Tekfur Palace and Pottery Istanbul
Tekfur Palace was built either in the 13th or 14th century and known as the Palace of the Porhyrogenitus (“Born in the Purple”) which was significant for Byzantine emperors. The large building is believed to have formed part of the nearby Blachernae Palace complex that was similar to the Byzantine Great Palace and Topkapi Palace . Although it is not possible to go inside most of the exterior structure has survived and has striking brick and marble decorations and became known in Turkish as Tekfur Palace (Palace of the Emperor).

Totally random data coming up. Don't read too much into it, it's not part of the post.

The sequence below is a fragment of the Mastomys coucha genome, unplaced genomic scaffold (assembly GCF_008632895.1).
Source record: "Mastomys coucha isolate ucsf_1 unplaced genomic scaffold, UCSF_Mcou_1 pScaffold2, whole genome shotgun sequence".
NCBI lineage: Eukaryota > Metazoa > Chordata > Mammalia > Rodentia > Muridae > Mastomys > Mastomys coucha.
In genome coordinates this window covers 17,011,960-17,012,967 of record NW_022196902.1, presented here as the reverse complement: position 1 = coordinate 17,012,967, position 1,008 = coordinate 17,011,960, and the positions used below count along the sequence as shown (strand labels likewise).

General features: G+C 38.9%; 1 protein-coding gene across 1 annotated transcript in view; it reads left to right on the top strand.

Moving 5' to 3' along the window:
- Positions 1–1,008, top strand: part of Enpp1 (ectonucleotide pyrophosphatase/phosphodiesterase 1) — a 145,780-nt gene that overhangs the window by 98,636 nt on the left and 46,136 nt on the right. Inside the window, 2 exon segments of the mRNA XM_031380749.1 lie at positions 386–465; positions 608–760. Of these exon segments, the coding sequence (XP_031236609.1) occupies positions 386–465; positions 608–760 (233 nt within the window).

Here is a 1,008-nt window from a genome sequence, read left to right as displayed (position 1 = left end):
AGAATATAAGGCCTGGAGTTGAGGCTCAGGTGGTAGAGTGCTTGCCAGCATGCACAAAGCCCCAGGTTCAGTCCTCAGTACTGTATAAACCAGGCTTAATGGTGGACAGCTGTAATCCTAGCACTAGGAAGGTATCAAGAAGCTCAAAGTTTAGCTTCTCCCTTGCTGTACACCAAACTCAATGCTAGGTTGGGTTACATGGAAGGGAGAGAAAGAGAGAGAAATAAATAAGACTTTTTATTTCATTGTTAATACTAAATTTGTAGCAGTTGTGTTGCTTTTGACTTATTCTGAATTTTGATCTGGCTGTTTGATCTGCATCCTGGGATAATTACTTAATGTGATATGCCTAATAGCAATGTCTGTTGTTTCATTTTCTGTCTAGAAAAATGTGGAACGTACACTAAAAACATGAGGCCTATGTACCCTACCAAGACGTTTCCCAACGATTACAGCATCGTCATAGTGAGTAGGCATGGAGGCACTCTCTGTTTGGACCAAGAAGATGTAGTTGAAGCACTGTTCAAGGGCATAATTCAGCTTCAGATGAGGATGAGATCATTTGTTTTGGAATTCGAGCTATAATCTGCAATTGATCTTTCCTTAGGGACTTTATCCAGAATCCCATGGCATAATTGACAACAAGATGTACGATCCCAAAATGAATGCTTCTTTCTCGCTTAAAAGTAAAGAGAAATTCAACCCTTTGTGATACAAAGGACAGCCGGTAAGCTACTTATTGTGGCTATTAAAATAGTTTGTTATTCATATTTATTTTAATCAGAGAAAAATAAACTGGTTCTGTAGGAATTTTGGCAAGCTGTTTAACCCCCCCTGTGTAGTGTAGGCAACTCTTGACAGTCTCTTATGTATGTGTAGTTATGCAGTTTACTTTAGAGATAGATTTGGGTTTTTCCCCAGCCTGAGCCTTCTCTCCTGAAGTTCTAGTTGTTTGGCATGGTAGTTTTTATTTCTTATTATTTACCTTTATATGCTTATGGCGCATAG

Since the conquest of Constantinople the Palace has gone through many different guises; it has served as a menagerie for exotic animals, about which Edward Barton, an English ambassador, wrote in 1597 that he had to avoid “familiar kisses” from a giraffe. Then it became a brothel and in 1791 was converted into a pottery that produced the famous Tekfur Palace tiles and ceramics. Although its products were considered inferior to those made by the Iznik kilns they were still very highly regarded. When production stopped in the late 18th century the building was turned into a poorhouse. Later still, the missionary Cyrus Hamilton, who founded Robert College (that is today the Bosphorus University or Bogazici University), had considered using the remains of the palace as part of the campus.
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